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/p.Tybouts Comer LandfillNew Canlo County, Delivnr*.Project No,'323.HH.28PHASE I ARCHAEOLOGICAL SURVEYPnpiradby; .Cultural Heritaga (Uuveh Services, Me.-. ;"North Wales, Pennsylvania. ;' .RR002502

iPhase I Archaeological SurreyTybouts Corner LandfillNew C«stle County, D«liw«reProject No. 323.HH.28Ronald BergeKaren MethenyandKenneth J. Basal ikCultural Heritage Research iVnnw, Inc.North Wales, PennsylvaniaAugust 1991AR002503

ABSTRACTThis report documents a Phase I Archaeological Survey conducted adjacent to theTybouts Corner landfill, in New Castle County, Delaware. This survey was performed byCultural Heritage Research Services, Inc. (CHRS) of North Wales, Pennsylvania for DPIConsultants of Wilmington, Delaware. Tybouts Corner is located at the intersection of RedLion Road (Route 71) and DuPont Parkway (Route 13). The project area lies 1800 to 2700feet southwest of the intersection, within the "V" formed by the converging roads. The projectarea is irregularly shaped, with one hundred feet bordering Route 71 and two hundred feetfronting Route 13.Prehistoric and historic archaeological site potential for the area is low. The project areais far removed from topographic, environmental, or geological features which would have beenattractive to prehistoric populations. Potential prehistoric sites in the study area would, ifpresent, be expected to consist of small, light density, lithic scatters.Historic maps of the study region show two structures in the vicinity of the project areaduring the nineteenth century. The location of these structures was carefully scaled. If themaps are precise, these structures would have been located outside the project boundaries.Historic archaeological deposits, if present, would be expected to consist primarily of smalltrash deposits which were removed from the house area.The potential resources which might be present were anticipated to be ephemeral andcould not be correlated with any extant surface features. A systematic approach to subsurfacetesting was undertaken. A small section of the study area, Section B, could not be tested astrespass permission could not be obtained from the owner.A total of eighty-one shovel test pits were completed within Section A of the study area inan effort to ensure that no intact historic or prehistoric archaeological deposits were present.Phase I testing indicated that no significant structures or artifacts are present within the boundaries of the Section A of the study area. No further archaeological work is recommended inthis area.Although no subsurface testing was performed in Section B of the study area, it seemsunlikely that significant archaeological deposits would be found in this area. No structures orbuildings are known to have stood in or adjacent to this portion of the study area. Excavationsadjacent to this area have shown disturbed soil profiles. Given the extremely low potential forintact prehistoric or historic archaeological resources within Section B, no additional archaeological work is recommended in this area./T-.(., i' /"vT!'i o9R00250I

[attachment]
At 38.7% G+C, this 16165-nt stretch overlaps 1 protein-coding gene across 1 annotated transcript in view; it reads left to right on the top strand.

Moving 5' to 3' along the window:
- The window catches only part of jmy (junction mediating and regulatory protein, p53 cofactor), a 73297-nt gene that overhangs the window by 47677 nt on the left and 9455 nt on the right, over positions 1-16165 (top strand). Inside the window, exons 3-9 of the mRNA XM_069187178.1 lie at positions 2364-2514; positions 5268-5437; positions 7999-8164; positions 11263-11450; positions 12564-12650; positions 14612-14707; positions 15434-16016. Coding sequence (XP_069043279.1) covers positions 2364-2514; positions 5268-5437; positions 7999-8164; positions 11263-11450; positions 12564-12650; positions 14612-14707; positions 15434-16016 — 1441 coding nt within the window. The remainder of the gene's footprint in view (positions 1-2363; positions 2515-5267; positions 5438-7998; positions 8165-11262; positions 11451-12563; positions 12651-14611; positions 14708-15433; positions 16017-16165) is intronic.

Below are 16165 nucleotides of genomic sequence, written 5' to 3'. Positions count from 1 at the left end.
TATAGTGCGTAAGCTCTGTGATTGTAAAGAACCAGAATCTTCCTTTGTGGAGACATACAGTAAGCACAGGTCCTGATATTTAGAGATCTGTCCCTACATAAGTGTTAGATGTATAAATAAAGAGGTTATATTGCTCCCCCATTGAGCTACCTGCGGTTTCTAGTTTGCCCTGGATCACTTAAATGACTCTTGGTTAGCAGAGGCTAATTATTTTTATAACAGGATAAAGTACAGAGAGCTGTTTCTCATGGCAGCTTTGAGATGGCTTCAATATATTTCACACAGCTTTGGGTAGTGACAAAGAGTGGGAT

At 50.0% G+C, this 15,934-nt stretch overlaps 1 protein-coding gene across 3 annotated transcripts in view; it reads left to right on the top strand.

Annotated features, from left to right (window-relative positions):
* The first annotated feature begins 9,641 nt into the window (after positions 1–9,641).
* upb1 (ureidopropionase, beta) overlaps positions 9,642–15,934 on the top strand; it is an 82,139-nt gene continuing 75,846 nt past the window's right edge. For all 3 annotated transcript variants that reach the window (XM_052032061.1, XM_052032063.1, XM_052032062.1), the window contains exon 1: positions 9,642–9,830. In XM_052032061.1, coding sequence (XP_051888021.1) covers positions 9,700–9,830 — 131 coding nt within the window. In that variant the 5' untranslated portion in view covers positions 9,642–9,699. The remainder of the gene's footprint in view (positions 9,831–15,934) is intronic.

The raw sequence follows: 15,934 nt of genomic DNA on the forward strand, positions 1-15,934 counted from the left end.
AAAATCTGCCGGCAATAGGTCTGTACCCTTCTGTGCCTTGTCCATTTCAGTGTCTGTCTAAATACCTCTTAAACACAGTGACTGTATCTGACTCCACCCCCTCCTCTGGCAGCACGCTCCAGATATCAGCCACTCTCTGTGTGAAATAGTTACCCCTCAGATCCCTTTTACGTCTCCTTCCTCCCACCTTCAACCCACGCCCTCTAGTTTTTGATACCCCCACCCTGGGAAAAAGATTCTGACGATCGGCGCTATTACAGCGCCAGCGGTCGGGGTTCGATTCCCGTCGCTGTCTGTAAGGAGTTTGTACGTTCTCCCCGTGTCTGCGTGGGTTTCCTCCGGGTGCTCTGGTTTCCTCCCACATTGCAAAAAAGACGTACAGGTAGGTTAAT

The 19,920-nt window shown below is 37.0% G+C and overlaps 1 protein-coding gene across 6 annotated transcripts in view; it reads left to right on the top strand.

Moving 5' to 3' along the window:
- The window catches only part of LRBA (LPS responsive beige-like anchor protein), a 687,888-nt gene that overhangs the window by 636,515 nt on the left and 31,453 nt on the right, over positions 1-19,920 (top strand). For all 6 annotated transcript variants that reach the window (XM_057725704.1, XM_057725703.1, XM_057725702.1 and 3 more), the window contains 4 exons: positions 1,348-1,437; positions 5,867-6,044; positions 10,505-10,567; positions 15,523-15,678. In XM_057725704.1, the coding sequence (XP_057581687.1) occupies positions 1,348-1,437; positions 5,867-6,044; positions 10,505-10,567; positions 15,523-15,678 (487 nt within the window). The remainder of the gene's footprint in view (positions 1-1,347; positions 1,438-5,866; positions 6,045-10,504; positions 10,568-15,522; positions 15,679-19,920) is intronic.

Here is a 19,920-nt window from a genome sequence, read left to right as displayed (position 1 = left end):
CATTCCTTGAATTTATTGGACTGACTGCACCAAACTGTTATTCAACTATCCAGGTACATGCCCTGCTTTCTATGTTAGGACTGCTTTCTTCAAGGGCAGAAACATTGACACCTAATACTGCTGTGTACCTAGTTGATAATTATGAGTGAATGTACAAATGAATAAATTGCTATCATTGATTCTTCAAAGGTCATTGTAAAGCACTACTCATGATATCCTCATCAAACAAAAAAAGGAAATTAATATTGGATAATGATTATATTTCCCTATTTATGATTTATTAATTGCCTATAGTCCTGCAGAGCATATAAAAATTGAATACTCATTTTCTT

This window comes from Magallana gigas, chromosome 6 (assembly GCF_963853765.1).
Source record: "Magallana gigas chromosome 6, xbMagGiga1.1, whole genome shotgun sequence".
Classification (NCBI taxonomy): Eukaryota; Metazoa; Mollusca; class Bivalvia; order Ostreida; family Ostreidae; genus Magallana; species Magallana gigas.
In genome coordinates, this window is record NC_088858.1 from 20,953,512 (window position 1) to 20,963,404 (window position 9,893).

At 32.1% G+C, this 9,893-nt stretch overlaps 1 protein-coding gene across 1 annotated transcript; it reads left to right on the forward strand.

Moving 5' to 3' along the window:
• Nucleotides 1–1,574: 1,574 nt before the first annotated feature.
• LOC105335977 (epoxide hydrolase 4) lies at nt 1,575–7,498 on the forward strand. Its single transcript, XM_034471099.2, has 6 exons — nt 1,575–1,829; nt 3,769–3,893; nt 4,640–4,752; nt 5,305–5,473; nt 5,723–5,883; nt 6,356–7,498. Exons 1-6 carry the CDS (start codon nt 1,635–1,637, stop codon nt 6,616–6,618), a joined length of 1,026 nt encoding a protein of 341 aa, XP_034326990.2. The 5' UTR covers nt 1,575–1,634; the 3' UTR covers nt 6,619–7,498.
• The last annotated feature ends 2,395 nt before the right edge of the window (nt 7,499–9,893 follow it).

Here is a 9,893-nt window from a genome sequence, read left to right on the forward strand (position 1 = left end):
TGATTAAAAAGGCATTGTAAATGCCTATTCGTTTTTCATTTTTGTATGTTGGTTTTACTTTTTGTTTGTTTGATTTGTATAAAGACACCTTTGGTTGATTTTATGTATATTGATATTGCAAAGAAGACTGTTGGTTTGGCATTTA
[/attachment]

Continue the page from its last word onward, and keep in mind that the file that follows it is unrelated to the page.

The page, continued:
IIfJCONTENTSPageABSTRACTiTABLE OF CONTENTSiiLIST OF ILLUSTRATIONSiiiINTRODUCTIONBACKGROUND ELD DATA133511IntroductionField DataANALYSISArtifactsInterpretations2931SUMMARY AND CONCLUSIONS35REFERENCES CITED36APPENDICESAppendix A: Artifact InventoryAppendix B: Qualifications of ResearchersAppendix C: Shovel Test Profiles4243443334toAR002505

ILLUSTRATIONSFigures12345678Table 123PageProject LocationProject Area-1777Project Area -1849Project Area -1868'Project Area-1881Project Area -1893Project Area -1980Shovel Test Locations Section AA Comparison of the PaleoenvironmentalCultural SequencesPrehistoric Site Probability and Data QualityHistoric Context Elements.22223242526303161028flR002506